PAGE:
Want Better Answers, Ask Better Questions
The value of a well-worded, well-timed question cannot be overstated. Therapists and teachers practicing the principles of choice theory know this as much as anyone. A blog at leadershipfreak.wordpress.com compressed some essential truths into a recent post when it comes to the art of effective questioning. There is so much choice theory in what follows –
We Ask Questions to Help Others:
+ Learn about themselves
+ Find their path forward
+ Create and fulfill their life plan
+ Give space and opportunity for people to learn about themselves
+ Inspire reflection on their journey so far
+ Make people feel important
+ Connect people together (Glasser referred to it as involvement; the Creation story noted that “It is not good for man to be alone”)
+ Promote learning
+ Identify the next steps
There Can Be a Darkside to Questions:
+ Making a person feel like they are being interrogated
+ Leading someone to your conclusions
+ When your agenda is more important than their discovery
The First Word of Better Questions
+ NOT Why. (Better to ask, ‘What’s important about that?’ than to ask ‘Why is that important?’)
Strengths More Important than Weaknesses:
+ How have you succeeded in other situations?
+ How might that relate to this situation?
+ How have you worked through challenges in the past?
+ What traits do you depend on when the going gets tough?
+ How do you think those who know you best would describe your strengths?
In a short amount of space the leadershipfreak reminds us of some very important leadership and influence factors. Check out the original posting here.
Two more important leadership principles to keep in mind are:
It is better to get it out of someone’s mouth than to put it into their ear.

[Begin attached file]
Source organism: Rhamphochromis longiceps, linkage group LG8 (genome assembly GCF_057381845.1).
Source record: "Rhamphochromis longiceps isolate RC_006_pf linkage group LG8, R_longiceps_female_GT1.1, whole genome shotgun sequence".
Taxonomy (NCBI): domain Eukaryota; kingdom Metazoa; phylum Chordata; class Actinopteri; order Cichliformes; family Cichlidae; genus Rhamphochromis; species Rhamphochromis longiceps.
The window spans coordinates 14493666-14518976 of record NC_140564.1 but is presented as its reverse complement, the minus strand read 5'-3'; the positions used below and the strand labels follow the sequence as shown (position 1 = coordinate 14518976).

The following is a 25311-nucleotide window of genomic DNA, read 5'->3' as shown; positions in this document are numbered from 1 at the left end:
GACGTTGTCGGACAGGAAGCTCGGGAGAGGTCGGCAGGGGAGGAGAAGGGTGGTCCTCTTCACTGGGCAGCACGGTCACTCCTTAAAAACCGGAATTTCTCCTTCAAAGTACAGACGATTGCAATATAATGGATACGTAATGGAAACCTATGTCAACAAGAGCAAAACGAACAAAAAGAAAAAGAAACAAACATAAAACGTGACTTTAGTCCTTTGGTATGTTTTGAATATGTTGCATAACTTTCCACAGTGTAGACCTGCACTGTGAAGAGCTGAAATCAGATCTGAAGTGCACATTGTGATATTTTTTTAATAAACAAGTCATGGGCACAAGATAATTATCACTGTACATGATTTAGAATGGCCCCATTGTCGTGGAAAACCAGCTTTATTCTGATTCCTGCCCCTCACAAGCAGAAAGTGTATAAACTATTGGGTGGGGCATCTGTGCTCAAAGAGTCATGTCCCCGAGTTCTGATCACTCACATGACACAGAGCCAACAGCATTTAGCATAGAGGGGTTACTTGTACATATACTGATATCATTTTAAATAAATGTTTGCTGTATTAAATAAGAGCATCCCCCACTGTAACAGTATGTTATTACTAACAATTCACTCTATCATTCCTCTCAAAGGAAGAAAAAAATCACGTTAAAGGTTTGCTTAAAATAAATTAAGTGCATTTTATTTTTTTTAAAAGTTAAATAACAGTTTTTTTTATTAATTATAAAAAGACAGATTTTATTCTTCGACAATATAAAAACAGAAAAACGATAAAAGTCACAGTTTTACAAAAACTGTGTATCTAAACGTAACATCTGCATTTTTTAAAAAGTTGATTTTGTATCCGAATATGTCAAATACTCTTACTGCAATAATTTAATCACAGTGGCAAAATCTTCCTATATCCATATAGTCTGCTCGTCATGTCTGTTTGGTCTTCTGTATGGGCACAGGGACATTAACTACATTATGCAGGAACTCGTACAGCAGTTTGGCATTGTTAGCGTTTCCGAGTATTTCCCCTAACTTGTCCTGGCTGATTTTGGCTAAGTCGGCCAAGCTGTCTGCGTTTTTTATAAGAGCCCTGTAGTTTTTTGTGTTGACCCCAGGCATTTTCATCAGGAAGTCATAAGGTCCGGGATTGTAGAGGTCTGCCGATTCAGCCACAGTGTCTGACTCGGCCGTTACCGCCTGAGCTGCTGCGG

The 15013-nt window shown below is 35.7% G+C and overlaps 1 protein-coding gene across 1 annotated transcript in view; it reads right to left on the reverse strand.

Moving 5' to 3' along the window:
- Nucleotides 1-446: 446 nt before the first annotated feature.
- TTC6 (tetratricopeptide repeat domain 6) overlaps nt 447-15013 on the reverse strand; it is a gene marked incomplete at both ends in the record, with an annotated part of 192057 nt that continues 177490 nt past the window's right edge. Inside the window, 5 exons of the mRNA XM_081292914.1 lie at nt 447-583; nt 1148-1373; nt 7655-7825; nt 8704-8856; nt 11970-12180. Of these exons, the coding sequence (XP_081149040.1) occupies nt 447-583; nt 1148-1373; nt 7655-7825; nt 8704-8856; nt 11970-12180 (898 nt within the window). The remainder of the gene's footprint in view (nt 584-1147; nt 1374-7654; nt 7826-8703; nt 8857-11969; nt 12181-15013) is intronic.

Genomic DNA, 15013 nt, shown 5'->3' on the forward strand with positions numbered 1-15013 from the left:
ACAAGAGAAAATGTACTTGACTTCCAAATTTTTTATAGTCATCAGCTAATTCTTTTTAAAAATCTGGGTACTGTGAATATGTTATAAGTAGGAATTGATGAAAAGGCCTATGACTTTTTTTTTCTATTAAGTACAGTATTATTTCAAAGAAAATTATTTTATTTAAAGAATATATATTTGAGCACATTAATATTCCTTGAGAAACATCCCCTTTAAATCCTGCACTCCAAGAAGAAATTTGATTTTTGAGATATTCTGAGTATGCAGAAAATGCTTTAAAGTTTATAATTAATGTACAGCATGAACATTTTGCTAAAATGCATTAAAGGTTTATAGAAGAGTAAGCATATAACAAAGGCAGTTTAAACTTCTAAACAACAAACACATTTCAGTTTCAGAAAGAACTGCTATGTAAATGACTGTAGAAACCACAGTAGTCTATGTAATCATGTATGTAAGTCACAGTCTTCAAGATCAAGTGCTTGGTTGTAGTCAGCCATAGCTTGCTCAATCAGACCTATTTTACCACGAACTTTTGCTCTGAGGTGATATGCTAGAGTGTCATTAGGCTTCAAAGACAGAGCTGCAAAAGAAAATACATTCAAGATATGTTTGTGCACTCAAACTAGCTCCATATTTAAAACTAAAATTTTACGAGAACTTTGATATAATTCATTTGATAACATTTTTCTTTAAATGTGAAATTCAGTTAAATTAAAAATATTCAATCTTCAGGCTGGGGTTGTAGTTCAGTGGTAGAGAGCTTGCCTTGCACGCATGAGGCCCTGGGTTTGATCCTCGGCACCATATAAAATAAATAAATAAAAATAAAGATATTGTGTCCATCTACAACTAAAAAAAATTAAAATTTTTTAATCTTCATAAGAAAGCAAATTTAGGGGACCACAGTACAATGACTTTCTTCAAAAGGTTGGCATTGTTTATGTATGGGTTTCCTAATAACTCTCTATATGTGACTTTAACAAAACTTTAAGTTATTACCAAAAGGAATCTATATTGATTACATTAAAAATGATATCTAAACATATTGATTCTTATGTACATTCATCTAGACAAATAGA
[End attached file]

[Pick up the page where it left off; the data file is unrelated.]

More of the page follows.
You gain power when you give it away.
I am receiving word from several of you that it is impossible to purchase the book, Soul Shapers: A Better Plan for Parents and Educators (2005). I assume this has something to do with the demise of the Review & Herald Publishing Association, and the transition to the Pacific Press Publishing Association. I talked with someone at Pacific Press yesterday, but have not heard back from them yet. I am not sure what Pacific Press has in mind for the future of Soul Shapers, but for what it is worth I am open to an updating of the book (including, as you might guess, a name change).
This last year I read two books on professional coaching. Helping people professionally is all about learning to ask quality questions. The last book I read about my classroom practice is titled, “Essential Questions: Opening Doors to Student Understanding,” by Jay McTighe and Grant Wiggins. It is a very practical guide for increasing student learning.
I would like to add a book to your two books, that being Art Costa’s Cognitive Coaching: A Foundation for Renaissance Schools.
Good stuff. And like the idea of an updated or revised version (with name change). Think you’re onto something there..
I think these are great. Especially not asking “Why” because that would be one I could easily monitor in my self. The other is focusing on strengths rather than weaknesses. This I think fits into my Christian values of loving people and encouraging them.
I didn’t initially mention it, but asking “why” also invites people to become defensive of whatever it is they are saying or however it is they are behaving.